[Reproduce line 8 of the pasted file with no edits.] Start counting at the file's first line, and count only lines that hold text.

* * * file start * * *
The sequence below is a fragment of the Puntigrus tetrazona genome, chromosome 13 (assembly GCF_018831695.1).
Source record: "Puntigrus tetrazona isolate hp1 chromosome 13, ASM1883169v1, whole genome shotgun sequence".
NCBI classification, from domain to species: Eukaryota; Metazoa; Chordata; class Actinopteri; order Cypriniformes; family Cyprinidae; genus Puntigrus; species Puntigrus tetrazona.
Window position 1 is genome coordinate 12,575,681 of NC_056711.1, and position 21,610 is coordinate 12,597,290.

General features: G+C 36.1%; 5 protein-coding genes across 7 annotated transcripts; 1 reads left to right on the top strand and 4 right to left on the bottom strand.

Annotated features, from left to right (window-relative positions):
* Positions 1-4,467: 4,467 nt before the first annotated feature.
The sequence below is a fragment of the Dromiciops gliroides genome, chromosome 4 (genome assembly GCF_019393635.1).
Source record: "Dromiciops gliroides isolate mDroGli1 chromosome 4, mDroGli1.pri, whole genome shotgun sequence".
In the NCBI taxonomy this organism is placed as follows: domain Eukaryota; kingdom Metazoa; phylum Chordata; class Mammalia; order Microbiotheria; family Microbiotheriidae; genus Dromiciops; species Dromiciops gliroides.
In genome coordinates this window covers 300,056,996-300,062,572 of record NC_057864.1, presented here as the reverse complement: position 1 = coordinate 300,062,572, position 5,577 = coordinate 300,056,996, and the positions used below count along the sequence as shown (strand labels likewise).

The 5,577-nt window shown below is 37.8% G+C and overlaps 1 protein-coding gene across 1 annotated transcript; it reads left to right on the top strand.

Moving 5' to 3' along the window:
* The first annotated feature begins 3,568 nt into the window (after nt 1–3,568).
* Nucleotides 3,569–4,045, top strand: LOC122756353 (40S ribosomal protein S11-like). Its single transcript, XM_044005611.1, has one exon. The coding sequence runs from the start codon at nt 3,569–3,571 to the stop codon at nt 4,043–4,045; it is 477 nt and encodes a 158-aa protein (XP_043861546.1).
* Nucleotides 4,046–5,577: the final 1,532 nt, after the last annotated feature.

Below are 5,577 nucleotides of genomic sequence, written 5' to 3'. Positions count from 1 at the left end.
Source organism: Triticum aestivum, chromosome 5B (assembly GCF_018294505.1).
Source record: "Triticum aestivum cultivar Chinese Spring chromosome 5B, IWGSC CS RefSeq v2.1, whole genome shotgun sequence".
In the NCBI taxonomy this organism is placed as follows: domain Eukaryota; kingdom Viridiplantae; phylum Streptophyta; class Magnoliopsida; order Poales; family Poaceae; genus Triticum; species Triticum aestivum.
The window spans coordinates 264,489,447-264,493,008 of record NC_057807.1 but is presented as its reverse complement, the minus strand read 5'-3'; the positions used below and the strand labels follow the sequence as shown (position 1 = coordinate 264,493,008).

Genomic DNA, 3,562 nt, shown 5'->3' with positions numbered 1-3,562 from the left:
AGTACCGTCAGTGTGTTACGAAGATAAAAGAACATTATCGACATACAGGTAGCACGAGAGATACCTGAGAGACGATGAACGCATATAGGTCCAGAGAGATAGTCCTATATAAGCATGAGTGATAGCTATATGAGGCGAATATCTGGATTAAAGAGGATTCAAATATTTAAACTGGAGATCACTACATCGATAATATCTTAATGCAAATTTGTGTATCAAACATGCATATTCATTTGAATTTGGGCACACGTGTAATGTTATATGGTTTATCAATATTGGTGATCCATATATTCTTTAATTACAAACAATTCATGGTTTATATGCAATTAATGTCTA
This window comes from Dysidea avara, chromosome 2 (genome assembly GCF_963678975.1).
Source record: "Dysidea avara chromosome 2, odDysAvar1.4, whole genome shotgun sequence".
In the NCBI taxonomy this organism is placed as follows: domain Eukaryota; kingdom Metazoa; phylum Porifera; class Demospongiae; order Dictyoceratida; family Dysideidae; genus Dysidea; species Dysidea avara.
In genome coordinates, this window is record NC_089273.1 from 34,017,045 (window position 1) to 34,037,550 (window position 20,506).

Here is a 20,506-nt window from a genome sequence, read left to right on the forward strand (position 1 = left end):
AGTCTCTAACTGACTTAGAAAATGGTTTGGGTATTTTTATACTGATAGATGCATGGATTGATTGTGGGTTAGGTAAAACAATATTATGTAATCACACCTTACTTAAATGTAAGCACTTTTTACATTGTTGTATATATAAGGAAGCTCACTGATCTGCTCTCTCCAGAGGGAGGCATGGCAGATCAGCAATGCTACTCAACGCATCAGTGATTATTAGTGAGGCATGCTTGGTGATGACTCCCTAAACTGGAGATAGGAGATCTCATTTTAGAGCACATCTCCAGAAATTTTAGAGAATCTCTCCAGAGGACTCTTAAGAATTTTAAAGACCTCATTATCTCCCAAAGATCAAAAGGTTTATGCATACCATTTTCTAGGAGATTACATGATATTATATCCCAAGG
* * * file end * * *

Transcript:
The sequence below is a fragment of the Dromiciops gliroides genome, chromosome 4 (genome assembly GCF_019393635.1).